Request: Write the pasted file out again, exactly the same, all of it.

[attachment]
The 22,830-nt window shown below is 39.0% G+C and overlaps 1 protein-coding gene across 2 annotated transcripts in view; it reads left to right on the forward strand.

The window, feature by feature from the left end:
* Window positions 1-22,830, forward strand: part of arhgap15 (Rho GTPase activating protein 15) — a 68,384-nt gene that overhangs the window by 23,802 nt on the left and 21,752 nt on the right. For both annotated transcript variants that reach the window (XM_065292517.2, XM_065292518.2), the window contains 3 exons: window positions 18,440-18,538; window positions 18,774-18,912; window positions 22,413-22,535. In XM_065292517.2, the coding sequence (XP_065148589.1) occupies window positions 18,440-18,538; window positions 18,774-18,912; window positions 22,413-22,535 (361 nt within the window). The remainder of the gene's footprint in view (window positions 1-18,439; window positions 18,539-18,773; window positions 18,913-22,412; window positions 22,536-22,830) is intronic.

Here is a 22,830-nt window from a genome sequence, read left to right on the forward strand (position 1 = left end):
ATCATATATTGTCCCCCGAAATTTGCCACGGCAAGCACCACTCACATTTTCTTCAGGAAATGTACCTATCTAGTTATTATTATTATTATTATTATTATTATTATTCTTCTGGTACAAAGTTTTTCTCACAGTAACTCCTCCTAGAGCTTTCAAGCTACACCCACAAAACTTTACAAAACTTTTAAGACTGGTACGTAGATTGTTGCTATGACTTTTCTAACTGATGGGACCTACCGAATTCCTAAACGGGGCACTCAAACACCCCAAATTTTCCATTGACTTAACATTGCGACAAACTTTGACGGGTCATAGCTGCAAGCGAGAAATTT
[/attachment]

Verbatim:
The 22,830-nt window shown below is 39.0% G+C and overlaps 1 protein-coding gene across 2 annotated transcripts in view; it reads left to right on the forward strand.

The window, feature by feature from the left end:
* Window positions 1-22,830, forward strand: part of arhgap15 (Rho GTPase activating protein 15) — a 68,384-nt gene that overhangs the window by 23,802 nt on the left and 21,752 nt on the right. For both annotated transcript variants that reach the window (XM_065292517.2, XM_065292518.2), the window contains 3 exons: window positions 18,440-18,538; window positions 18,774-18,912; window positions 22,413-22,535. In XM_065292517.2, the coding sequence (XP_065148589.1) occupies window positions 18,440-18,538; window positions 18,774-18,912; window positions 22,413-22,535 (361 nt within the window). The remainder of the gene's footprint in view (window positions 1-18,439; window positions 18,539-18,773; window positions 18,913-22,412; window positions 22,536-22,830) is intronic.

Here is a 22,830-nt window from a genome sequence, read left to right on the forward strand (position 1 = left end):
ATCATATATTGTCCCCCGAAATTTGCCACGGCAAGCACCACTCACATTTTCTTCAGGAAATGTACCTATCTAGTTATTATTATTATTATTATTATTATTATTATTCTTCTGGTACAAAGTTTTTCTCACAGTAACTCCTCCTAGAGCTTTCAAGCTACACCCACAAAACTTTACAAAACTTTTAAGACTGGTACGTAGATTGTTGCTATGACTTTTCTAACTGATGGGACCTACCGAATTCCTAAACGGGGCACTCAAACACCCCAAATTTTCCATTGACTTAACATTGCGACAAACTTTGACGGGTCATAGCTGCAAGCGAGAAATTT